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"Christian Wolff was born in 1934 in Nice, France, has lived in the U.S. since 1941. Studied piano with Grete Sultan and briefly composition with John Cage. Associated with Cage, Morton Feldman, David Tudor and Earle Brown, then with Frederic Rzewski and Cornelius Cardew. Since 1952 associated with Merce Cunningham and his dance company. Taught Classics at Harvard (1962-70) and Classics, Music and Comparative Literature at Dartmouth College (1971-1999). Published articles on Greek tragedy, in particular, Euripides. Writings on music (to 1998) collected in book Cues (published by MusikTexte) and in Occasional Pieces (Oxford University Press, in preparation). Active as performer, also improviser with, among others, Takehisa Kosugi, Keith Rowe, Steve Lacy, Christian Marclay, Larry Polansky, Kui Dong and AMM. All music published by C.F. Peters, New York. Much of it is recorded (Mode, New World, Neos, Capriccio, Wandelweiser, Wergo, Matchless, Tzadik, HatArt, etc.). Honors include DAAD Berlin fellowship, grants from the Asian Council, Mellon Foundation, Fromm Foundation, Meet the Composer, Foundation for Contemporary Performing Arts (the John Cage award); honorary degrees from California Institute of the Arts and from Huddersfield University (UK), membership in the Akademie der Kuenste, Berlin, and the American Academy of Arts and Sciences, lifetime achievement award from the state of Vermont."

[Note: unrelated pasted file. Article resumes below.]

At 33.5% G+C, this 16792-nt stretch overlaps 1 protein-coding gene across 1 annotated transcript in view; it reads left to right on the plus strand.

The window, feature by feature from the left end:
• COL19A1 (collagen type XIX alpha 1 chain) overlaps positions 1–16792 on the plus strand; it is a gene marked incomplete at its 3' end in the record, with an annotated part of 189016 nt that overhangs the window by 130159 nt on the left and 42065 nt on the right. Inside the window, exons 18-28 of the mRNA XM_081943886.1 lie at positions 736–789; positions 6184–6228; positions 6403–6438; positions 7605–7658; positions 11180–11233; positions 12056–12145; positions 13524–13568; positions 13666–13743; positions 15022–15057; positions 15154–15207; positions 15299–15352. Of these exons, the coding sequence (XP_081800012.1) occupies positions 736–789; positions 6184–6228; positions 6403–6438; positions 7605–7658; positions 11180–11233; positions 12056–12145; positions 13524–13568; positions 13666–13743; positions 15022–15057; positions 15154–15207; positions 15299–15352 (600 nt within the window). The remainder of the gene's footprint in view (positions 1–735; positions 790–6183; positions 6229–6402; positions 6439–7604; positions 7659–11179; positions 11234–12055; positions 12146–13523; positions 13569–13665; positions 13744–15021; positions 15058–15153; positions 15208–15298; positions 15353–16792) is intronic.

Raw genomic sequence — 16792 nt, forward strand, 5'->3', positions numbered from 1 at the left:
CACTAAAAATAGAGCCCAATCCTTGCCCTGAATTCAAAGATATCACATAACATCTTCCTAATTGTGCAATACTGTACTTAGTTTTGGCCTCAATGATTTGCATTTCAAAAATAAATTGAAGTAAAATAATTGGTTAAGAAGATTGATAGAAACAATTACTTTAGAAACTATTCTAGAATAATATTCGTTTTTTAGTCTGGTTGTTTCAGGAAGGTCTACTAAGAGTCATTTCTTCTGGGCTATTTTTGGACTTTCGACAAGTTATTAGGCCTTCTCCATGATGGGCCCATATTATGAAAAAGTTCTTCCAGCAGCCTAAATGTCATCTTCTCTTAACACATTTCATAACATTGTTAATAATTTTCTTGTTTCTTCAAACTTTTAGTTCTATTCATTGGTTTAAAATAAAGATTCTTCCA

-Dartmouth College (http://eamusic.dartmouth.edu/~wolff/)
7/28/2020

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"Cornelius Cardew (7 May 1936 Đ 13 December 1981) was an English experimental music composer, and founder (with Howard Skempton and Michael Parsons) of the Scratch Orchestra, an experimental performing ensemble. He later rejected experimental music, explaining why he had "discontinued composing in an avantgarde idiom" in his own programme notes to his Piano Album 1973 in favour of a politically motivated "people's liberation music".

Cardew was born in Winchcombe, Gloucestershire. He was the second of three sons whose parents were both artistsŃhis father was the potter Michael Cardew. The family moved to Wenford Bridge Pottery Cornwall a few years after his birth where he was later accepted as a pupil by the Canterbury Cathedral School which had evacuated to the area during the war due to bombing. His musical career thus began as a chorister. From 1953 to 1957, Cardew studied piano, cello, and composition at the Royal Academy of Music in London.

Having won a scholarship to study at the recently established Studio for Electronic Music in Cologne, Cardew served as an assistant to Karlheinz Stockhausen from 1958 to 1960. He was given the task of independently working out the composition plans for the German composer's score CarrŽ, and Stockhausen noted: